Speaker of the House Nancy Pelosi (D-Calif.) said at a press briefing Thursday that House Democrats will hold a discussion Friday of the 25th Amendment, which details the constitutional rules for presidential succession, as President Trump’s physician, Dr. Sean Conley, and members of the Trump administration face charges they have withheld important information about his illness with Covid-19.
Pelosi did not say if she thinks it is time to invoke the 25th Amendment, which comes into play if the president is unable to conduct his “powers and duties” because of death, resignation or “inability,” but implied the impetus is the administration’s evasiveness about the president’s health.
At the press conference, Pelosi asked Trump to disclose when he last tested negative for coronavirus and why his administration has not told Americans “that important fact about how this made a hotspot of the White House.”
Pelosi is second in line to the presidency following Vice President Mike Pence.
What To Watch For
Pelosi and Rep. Jamie Raskin (D-Md.) said in a statement that they will discuss a bill on Friday which would establish a Commission on Presidential Capacity to Discharge the Powers and Duties of Office that would “enable Congress to help ensure effective and uninterrupted leadership in the highest office in the Executive Branch of government.”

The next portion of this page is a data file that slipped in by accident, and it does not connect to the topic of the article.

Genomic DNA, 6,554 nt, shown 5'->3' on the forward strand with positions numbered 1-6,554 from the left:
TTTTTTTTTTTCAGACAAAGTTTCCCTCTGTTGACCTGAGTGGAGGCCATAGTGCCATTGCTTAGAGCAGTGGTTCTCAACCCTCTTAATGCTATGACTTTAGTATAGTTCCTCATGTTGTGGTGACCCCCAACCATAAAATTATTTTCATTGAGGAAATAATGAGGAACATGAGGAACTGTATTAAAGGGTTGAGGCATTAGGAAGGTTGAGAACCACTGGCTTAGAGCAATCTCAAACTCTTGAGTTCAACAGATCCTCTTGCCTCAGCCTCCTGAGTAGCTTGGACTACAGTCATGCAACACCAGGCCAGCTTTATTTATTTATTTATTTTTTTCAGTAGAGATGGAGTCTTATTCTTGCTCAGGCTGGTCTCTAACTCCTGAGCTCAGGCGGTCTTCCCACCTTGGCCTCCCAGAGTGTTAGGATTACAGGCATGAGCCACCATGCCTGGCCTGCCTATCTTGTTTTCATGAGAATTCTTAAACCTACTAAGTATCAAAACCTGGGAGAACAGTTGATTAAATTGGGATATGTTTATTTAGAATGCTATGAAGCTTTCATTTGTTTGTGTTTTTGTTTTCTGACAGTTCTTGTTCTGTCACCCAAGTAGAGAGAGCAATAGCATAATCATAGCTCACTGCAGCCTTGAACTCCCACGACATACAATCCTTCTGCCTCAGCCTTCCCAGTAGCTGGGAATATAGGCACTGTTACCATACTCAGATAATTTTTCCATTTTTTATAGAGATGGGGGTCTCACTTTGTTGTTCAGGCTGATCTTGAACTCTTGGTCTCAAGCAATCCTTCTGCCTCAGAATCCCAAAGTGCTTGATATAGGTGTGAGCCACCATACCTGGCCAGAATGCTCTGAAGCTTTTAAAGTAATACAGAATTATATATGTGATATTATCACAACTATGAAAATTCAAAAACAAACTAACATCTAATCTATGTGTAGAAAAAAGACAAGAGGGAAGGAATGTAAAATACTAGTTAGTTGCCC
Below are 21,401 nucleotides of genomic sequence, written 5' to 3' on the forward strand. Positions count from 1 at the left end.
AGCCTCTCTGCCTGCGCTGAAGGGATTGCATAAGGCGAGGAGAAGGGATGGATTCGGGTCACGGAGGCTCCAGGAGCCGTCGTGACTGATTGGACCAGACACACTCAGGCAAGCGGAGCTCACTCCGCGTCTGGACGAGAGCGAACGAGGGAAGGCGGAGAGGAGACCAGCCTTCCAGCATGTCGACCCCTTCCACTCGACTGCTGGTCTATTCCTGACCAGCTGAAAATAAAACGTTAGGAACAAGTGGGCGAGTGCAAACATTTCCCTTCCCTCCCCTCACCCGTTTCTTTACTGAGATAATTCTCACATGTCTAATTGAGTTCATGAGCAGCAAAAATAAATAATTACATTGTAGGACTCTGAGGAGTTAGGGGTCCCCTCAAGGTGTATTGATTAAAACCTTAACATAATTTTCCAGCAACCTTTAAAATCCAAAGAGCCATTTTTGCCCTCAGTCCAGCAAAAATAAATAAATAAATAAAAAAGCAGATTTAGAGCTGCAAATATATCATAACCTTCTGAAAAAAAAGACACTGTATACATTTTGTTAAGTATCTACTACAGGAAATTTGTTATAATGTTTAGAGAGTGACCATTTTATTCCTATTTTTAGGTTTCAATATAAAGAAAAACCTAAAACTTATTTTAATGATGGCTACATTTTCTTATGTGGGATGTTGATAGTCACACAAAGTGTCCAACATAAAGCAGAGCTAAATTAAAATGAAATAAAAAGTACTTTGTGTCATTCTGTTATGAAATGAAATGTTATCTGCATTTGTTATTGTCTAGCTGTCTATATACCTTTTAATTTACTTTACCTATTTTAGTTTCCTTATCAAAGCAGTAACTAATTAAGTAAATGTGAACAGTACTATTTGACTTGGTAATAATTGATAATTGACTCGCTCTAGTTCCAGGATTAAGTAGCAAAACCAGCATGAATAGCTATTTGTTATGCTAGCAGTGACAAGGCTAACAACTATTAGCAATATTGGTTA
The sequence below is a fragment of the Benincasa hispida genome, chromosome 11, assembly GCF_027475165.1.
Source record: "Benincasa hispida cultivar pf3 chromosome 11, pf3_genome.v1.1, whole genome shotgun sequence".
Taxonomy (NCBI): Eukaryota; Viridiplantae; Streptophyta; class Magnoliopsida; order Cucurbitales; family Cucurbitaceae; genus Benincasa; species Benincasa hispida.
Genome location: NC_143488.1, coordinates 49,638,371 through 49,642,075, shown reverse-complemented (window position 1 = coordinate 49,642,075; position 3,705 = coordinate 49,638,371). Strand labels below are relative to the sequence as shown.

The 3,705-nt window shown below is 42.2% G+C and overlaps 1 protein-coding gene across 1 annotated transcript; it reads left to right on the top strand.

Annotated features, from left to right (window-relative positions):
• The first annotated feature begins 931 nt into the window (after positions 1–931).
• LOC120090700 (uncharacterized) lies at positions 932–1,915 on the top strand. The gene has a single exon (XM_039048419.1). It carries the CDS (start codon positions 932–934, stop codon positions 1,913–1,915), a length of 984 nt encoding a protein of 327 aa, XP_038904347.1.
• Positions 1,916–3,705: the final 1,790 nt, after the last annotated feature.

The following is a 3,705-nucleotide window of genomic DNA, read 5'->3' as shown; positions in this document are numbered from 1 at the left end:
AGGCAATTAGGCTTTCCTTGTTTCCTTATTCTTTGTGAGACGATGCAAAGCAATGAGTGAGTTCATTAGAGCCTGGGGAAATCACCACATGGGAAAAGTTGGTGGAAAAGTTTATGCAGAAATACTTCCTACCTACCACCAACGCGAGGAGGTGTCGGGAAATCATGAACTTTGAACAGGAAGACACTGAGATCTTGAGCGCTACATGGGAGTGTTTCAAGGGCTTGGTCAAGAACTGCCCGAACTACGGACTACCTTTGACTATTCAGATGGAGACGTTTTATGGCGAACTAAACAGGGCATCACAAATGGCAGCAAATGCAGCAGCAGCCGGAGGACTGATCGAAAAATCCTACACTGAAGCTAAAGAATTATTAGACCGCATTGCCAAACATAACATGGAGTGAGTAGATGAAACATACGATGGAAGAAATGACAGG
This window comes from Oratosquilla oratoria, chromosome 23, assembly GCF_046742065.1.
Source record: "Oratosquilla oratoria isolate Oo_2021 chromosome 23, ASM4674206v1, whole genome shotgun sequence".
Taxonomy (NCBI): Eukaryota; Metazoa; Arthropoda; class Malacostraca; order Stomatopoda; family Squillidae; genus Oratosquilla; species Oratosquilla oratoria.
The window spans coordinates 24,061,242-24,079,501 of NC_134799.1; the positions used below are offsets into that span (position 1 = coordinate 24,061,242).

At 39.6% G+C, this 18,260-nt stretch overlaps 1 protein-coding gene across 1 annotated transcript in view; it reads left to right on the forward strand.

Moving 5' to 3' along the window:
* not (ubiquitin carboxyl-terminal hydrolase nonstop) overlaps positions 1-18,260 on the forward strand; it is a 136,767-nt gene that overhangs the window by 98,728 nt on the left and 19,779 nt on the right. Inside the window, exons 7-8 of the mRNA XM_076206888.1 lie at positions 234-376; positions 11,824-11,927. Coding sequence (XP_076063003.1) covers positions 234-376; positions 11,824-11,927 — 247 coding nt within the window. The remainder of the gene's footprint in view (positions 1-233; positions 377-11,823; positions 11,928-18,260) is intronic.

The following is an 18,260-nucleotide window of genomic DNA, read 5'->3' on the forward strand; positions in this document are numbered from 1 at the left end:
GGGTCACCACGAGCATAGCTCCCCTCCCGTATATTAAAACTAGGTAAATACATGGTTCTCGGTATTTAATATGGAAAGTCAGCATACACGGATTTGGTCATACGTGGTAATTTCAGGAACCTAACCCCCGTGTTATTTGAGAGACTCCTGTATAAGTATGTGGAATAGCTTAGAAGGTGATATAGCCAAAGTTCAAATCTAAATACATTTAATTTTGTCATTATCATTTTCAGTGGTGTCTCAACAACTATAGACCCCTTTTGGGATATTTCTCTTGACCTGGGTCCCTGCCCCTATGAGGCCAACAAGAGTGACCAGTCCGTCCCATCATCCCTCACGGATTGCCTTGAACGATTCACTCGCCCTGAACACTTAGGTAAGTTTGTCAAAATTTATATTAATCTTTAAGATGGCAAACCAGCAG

Article II, Section 1, Clause 6 of the Constitution says the vice president assumes the “powers and duties” of president if the president is unable to because of death, resignation or “inability,” but it doesn’t say how “inability” is determined or how the role of vice president should be filled. Motivated by the assassination of President Kennedy in 1963, Congress sought to fill in those gaps with the 25th Amendment, ratified in 1967. The Presidential Succession Act signed by President Harry Truman in 1947 outlines the order of succession should the president need to be replaced: first it is the vice president, then Speaker of the House of Representatives, the Senate president pro tempore and then a string of Cabinet members, starting with the secretary of state.
Conley has been evasive on multiple questions, including the timeline as to when Trump last tested negative, if he was given supplemental oxygen and the condition of his lungs. The White House has doubled down by refusing to share crucial information about how the outbreak at the White House flared up, its origins and when Trump and key individuals tested positive. Since Trump’s advisor Hope Hicks became the first case to become publicly known last week, 34 White House staffers and “other contacts” have contracted the virus, according to an internal FEMA memo obtained by ABC News on Wednesday.